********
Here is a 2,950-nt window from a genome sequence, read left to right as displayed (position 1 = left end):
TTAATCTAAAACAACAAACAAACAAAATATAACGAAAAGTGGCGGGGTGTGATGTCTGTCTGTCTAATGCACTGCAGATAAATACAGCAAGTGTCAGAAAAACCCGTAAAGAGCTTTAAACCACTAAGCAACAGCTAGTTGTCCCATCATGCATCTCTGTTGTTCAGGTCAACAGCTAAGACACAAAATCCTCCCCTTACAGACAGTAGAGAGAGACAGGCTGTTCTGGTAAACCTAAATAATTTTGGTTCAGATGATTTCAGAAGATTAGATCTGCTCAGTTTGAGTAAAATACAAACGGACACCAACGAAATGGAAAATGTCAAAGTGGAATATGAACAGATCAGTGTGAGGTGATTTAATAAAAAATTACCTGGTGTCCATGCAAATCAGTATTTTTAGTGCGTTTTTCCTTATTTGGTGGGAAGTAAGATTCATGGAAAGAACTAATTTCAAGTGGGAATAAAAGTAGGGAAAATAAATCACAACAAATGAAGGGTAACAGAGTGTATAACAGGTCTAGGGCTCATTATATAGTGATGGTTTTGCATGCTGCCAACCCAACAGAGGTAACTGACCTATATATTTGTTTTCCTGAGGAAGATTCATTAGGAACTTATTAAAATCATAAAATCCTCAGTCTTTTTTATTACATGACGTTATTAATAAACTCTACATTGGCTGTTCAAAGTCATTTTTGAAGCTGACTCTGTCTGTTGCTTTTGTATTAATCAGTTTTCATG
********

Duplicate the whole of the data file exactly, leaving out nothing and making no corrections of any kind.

Here is a 2,950-nt window from a genome sequence, read left to right as displayed (position 1 = left end):
TTAATCTAAAACAACAAACAAACAAAATATAACGAAAAGTGGCGGGGTGTGATGTCTGTCTGTCTAATGCACTGCAGATAAATACAGCAAGTGTCAGAAAAACCCGTAAAGAGCTTTAAACCACTAAGCAACAGCTAGTTGTCCCATCATGCATCTCTGTTGTTCAGGTCAACAGCTAAGACACAAAATCCTCCCCTTACAGACAGTAGAGAGAGACAGGCTGTTCTGGTAAACCTAAATAATTTTGGTTCAGATGATTTCAGAAGATTAGATCTGCTCAGTTTGAGTAAAATACAAACGGACACCAACGAAATGGAAAATGTCAAAGTGGAATATGAACAGATCAGTGTGAGGTGATTTAATAAAAAATTACCTGGTGTCCATGCAAATCAGTATTTTTAGTGCGTTTTTCCTTATTTGGTGGGAAGTAAGATTCATGGAAAGAACTAATTTCAAGTGGGAATAAAAGTAGGGAAAATAAATCACAACAAATGAAGGGTAACAGAGTGTATAACAGGTCTAGGGCTCATTATATAGTGATGGTTTTGCATGCTGCCAACCCAACAGAGGTAACTGACCTATATATTTGTTTTCCTGAGGAAGATTCATTAGGAACTTATTAAAATCATAAAATCCTCAGTCTTTTTTATTACATGACGTTATTAATAAACTCTACATTGGCTGTTCAAAGTCATTTTTGAAGCTGACTCTGTCTGTTGCTTTTGTATTAATCAGTTTTCATG